• Fill bottles with preferred method, and cap. I like to use the clamp top pint bottles (like Grolsch beer bottles).
    • Store in cool dark place for as long as you can stand it. It’s worth the wait.

Steamed Fruit Juice alone:

  • Follow all the above directions with the following adjustments
    • No campden tablets needed as the juice is pasteurized
    • Adjust the nutrients and conditioners as follows
      • Apple:
        • Tannin        ¼ ts
        • Nutrient    ¼ tsp
        • Pectic Enzyme    ½ tsp
        • Anti-Oxi    ½ tsp
        • Acid Blend    ¼ tsp
      • Pear:
        • Tannin        ¼ tsp
        • Nutrient    ¼ tsp
        • Pectic Enzyme    ½ tsp
        • Anti-Oxi    ½ tsp
        • Acid Blend    ¼ tsp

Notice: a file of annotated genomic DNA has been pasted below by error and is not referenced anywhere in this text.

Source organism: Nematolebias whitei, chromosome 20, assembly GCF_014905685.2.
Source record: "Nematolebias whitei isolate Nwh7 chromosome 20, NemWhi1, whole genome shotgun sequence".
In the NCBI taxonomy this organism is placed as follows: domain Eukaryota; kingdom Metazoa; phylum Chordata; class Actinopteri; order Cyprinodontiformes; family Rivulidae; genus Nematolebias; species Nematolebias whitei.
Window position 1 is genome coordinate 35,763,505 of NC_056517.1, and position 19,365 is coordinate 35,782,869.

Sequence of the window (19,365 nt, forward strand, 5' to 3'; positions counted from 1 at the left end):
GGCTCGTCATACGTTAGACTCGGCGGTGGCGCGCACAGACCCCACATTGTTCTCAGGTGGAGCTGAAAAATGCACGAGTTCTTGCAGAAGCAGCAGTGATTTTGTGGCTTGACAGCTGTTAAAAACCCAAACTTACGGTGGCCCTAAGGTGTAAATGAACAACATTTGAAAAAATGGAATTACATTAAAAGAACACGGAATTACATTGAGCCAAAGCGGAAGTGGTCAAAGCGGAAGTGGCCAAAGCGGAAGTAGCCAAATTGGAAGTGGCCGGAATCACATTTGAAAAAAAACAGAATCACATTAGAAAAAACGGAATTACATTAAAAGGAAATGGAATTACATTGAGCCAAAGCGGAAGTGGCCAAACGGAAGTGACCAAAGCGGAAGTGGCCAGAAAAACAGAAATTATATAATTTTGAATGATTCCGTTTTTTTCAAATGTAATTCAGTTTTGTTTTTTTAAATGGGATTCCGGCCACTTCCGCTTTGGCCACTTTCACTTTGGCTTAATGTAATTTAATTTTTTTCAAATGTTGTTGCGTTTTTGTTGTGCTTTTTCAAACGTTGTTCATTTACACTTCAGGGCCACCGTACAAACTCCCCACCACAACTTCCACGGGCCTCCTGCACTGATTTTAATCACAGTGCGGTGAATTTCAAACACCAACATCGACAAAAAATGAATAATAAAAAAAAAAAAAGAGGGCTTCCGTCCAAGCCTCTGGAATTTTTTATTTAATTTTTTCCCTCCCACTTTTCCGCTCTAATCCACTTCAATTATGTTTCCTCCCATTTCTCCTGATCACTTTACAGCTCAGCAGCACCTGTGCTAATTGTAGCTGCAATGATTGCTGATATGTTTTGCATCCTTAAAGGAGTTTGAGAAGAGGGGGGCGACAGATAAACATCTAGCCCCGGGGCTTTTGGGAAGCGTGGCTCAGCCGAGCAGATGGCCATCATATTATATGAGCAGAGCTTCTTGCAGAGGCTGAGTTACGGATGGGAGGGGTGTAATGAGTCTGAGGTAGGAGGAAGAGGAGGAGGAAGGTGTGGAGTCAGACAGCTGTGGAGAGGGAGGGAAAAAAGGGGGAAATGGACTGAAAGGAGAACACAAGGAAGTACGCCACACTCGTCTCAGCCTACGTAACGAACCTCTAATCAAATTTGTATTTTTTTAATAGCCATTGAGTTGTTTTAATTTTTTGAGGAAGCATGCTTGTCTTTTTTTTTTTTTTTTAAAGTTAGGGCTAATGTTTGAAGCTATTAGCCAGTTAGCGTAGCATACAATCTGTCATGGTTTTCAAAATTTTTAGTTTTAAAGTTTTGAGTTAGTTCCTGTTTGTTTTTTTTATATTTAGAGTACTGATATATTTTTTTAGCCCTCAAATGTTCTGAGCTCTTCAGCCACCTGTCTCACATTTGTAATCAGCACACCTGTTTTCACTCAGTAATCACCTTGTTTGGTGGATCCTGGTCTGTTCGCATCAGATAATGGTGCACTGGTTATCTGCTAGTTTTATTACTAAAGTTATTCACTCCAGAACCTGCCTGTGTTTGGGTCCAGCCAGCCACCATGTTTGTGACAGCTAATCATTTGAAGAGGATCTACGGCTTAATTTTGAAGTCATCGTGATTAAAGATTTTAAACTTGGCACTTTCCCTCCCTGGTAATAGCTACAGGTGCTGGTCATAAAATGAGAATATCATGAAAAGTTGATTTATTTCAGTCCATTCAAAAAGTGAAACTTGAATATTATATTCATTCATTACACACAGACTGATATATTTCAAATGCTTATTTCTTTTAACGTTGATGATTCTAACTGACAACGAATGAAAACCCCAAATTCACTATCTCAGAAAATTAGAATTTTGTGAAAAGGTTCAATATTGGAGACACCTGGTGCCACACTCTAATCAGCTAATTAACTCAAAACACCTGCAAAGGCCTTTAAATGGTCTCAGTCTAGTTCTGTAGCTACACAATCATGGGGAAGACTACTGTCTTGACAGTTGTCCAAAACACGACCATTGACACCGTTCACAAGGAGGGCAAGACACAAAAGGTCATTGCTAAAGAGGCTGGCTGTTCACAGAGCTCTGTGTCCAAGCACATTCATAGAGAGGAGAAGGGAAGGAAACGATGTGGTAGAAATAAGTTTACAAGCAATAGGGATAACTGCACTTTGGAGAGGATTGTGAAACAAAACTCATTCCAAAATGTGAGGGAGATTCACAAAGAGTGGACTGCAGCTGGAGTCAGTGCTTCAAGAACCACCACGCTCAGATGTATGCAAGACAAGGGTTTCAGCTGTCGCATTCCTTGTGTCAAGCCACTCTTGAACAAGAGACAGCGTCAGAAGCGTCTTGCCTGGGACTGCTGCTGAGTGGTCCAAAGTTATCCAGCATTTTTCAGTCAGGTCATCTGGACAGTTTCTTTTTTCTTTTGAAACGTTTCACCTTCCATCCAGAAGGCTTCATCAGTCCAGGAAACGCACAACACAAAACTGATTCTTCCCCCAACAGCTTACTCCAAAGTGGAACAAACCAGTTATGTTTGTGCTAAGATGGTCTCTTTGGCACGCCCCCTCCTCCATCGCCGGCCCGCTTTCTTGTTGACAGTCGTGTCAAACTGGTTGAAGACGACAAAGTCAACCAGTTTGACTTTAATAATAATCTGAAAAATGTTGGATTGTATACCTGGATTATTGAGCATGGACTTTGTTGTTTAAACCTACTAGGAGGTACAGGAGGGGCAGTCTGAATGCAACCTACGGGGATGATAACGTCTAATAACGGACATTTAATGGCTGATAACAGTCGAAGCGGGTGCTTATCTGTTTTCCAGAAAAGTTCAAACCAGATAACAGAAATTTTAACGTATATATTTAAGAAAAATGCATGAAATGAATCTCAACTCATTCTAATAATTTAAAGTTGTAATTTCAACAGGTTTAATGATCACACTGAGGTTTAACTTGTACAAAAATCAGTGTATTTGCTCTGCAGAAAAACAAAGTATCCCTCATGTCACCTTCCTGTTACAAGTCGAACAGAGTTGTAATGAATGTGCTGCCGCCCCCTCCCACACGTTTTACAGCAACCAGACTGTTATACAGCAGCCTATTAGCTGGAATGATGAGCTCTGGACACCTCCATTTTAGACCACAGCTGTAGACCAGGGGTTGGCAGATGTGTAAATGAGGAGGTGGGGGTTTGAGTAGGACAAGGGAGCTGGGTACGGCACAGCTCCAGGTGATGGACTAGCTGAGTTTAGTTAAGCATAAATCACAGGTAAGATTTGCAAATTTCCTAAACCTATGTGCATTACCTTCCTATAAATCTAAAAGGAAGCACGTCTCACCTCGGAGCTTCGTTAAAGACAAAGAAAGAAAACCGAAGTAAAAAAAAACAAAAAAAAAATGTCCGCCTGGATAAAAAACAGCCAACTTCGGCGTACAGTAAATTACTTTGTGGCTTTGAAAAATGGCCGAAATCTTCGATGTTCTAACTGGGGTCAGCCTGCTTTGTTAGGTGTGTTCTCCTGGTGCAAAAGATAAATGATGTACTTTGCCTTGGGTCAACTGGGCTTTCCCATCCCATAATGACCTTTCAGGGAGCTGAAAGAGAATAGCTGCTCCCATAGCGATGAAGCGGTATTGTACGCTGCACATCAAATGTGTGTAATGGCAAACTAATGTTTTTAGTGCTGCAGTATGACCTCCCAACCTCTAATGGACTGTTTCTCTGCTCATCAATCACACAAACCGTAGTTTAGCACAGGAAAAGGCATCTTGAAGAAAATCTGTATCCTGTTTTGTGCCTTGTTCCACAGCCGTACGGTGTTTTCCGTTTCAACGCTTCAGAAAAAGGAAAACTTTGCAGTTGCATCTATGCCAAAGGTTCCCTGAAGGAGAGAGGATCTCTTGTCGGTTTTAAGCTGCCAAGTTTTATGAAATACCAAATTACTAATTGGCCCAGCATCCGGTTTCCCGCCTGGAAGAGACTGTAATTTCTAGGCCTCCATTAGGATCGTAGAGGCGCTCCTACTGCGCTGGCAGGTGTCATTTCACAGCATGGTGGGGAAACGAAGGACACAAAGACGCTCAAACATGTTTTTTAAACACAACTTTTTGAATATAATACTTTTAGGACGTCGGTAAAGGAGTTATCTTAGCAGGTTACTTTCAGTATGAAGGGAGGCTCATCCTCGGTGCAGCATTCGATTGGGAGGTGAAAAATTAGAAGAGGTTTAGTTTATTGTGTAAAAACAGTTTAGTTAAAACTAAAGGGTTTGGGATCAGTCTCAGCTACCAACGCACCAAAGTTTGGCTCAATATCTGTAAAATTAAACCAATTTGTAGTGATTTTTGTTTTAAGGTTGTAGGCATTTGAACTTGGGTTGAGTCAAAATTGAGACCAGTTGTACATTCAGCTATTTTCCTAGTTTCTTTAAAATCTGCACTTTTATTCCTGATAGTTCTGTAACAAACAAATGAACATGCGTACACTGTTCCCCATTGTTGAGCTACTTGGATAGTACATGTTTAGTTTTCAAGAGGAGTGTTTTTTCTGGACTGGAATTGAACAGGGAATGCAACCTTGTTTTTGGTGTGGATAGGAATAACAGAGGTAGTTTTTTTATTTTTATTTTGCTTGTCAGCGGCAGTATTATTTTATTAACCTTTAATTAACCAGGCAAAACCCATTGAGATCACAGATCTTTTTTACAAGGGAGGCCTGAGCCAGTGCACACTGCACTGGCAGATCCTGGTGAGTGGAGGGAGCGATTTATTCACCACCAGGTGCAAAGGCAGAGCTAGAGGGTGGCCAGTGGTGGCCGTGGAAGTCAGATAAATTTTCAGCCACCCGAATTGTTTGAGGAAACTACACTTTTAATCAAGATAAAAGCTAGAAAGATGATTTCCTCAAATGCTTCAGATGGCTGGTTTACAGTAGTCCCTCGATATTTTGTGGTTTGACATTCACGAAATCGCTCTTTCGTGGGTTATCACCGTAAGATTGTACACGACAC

• At rack-off for second ferment I added a dry white wine to top-off the bottles (pinot grigio).
    • During bottling I followed the same ratios of dextrose and water as above. I used the same clamp top bottles.

After 7 months, the steamed apple juice cider was just as good as the fresh cider if a little less fragrant. Nice and dry. The perry was perhaps the best of all these recipes. This was a surprise as the perry was kind of an after-thought during the processing of the other batches. It had a wonderful fresh pear nose and definite Bartlett aroma. Nice and dry. I drank it on ice in the heat of the summer.

So, as I said, these are the basics and I highly recommend getting a home-brewing guide or cider-making guide (you’ll find a bit of snobbery here regarding anything but fresh cider in cider making). And the most important thing to remember is: be absolutely diligent in your sanitation throughout all the steps.

Now, go make some cider!!

Take Care

Daniel